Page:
A recent study done by the U.S. Census Bureau suggested that 44 percent of South Florida’s children are living in poverty. The study consisted of Broward, Palm Beach and Miami-Dade counties and showed that more than half a million children under the age of 18 live in low-income households. According to the National Center for Children in Poverty at Columbia University, a single mother with one child that makes an annual income of $30,260 or less is considered a low-income household.
South Florida was one of the hardest hit areas in the country during the recession. The median household income fell 14 percent in five years, according to Census data. The median household income in Broward and Palm Beach counties fell to approximately $48,900 in 2011. Also, the number of people on food stamps in Broward and Palm Beach counties has almost tripled since 2007. Families in South Florida have reportedly cut $10,000 out of their budget in the past two years. Younger parents have been hit the hardest since they typically earn less than older parents. South Florida’s poverty rates are consistent with the nation’s average, because approximately 45 percent of children under the age of 18, nationwide, are living in low-income households.
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It is estimated that 46.2 million people are now considered to be living in poverty, which is 2.6 million more than last year. New census data released for 2010 show that the poverty rate has risen 15.1%. That’s up from 14.3% in 2009. With the current economic conditions and many Americans out of work, these statistics are not surprising.
The U.S. government defines the poverty line as an income of $22,314 a year for a family of 4 or $11,139 for an individual. The poverty rate for adults 18-64 rose to 13.7% and the rate for children under 18 increased to 22% in 2010. This translates to 1 in 5 children in America living in poverty. The rate for women living below the poverty line is 16.2% and for men the rate is 14%. Race was also a factor in the study. The poverty rate was lowest for non-Hispanic whites at 9.9%. Blacks had the highest rate at 27.4%, followed by people of Hispanic origin at 26.6%. Asians had a poverty rate of 12.1%.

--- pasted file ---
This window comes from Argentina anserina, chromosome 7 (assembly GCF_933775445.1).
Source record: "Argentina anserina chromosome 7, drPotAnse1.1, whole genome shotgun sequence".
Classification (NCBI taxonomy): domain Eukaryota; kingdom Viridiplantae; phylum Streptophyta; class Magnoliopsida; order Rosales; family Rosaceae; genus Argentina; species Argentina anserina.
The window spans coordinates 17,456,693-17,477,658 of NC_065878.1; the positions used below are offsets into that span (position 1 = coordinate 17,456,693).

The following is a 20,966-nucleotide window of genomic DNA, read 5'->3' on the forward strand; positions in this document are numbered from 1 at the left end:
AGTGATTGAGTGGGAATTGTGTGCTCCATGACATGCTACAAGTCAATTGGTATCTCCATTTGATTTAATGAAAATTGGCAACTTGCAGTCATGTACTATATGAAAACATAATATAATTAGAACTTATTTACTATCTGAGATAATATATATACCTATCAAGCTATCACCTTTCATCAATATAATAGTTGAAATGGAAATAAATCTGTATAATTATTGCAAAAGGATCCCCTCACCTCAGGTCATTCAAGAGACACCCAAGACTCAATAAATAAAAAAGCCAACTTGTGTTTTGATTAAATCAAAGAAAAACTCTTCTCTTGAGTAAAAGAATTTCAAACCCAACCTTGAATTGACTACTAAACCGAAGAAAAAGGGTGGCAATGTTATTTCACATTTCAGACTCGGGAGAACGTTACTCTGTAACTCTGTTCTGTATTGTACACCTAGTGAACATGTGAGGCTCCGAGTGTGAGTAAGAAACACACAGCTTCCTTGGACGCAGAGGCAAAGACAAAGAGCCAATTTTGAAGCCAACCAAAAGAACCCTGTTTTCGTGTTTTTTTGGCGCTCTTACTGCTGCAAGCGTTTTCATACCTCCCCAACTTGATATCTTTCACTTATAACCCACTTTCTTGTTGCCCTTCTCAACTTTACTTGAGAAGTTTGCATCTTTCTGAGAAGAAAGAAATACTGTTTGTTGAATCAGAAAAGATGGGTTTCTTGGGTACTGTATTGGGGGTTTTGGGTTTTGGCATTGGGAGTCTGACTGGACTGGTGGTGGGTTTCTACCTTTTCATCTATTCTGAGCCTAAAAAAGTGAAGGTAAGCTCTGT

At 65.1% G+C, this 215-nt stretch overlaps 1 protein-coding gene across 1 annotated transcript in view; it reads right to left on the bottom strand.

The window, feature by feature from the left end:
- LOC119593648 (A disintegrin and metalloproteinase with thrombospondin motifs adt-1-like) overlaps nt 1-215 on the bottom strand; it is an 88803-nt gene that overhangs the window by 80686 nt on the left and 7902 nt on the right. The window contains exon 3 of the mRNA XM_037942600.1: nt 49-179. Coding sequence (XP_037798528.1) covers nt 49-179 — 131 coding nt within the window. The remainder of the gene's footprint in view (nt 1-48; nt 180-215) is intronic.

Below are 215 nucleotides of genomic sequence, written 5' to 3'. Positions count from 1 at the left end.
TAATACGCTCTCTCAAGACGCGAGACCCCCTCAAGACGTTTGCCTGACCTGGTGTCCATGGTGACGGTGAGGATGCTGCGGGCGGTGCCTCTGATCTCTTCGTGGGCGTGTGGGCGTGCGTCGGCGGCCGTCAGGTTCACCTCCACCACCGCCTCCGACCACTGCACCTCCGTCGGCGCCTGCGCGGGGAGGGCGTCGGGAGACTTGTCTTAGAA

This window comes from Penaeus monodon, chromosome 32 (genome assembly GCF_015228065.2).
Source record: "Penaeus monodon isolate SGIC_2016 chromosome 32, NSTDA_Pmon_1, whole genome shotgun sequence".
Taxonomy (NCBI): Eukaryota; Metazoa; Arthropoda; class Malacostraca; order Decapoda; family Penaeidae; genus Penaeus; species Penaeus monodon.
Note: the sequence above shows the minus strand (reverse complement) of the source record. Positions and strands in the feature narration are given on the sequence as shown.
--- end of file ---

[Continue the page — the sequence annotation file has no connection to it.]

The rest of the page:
The income used to calculate poverty status includes earnings, workman’s compensation, unemployment insurance, Social Security, veteran’s payments, pensions, interest and dividends.
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If you have any questions on this topic or are in need of a financial fresh start, please contact our experienced team of bankruptcy attorneys at (305) 285-9100. Since 1996 Kingcade & Garcia, P.A. has been helping people from all walks of life build a better tomorrow. Our attorneys’ help thousands of people every year take advantage of their rights under bankruptcy protection to restart, rebuild and recover. You can also find useful consumer information on the Kingcade & Garcia, P.A. website at www.miamibankruptcy.com.
As global food prices reach record highs, the World Bank warns that further spikes could push more individuals and families into poverty. The organization that loans money to developing nations said its global food price index was up 36% in March from levels a year earlier. The increase was driven by sharp boosts in prices for corn, wheat, soybeans and other staples. The surge in global food prices has already driven 44 million people below the “extreme poverty line,” which the World Bank defines as living on just $1.25 a day.
According to the World Bank, an additional 10% increase in food prices would cause another 10 million people to fall below the poverty line, while a 30% spike would lead to 34 million more poor. Food prices have been on the rise since last year, as crops in many parts of the world were damaged by bad weather. Canada, Australia and Argentina were also hit with weather events that damaged crops in the second half of last year. More recently, food prices have been pushed higher by rising energy costs, as oil prices spiked above $100 a barrel. That has made producing and transporting agricultural goods more expensive.
There is however a plan that is being put into place to help alleviate the financial stress of putting a quality meal on the table. Officials from the Group of 20 (G-20) economic powers are scheduled to design a “code of conduct” on export bans, which many have blamed for exacerbating the increase in wheat prices. This proposed “code of conduct” would also do more to increase food production and help developing countries manage agricultural risks.
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If you have any questions on this topic or are in need of a financial fresh start, please contact our experienced team of bankruptcy attorneys at (305) 285-9100. The day you hire our firm, we will contact your creditors to stop the harassment. You can also find useful consumer information on the Kingcade & Garcia, P.A. website at www.miamibankruptcy.com.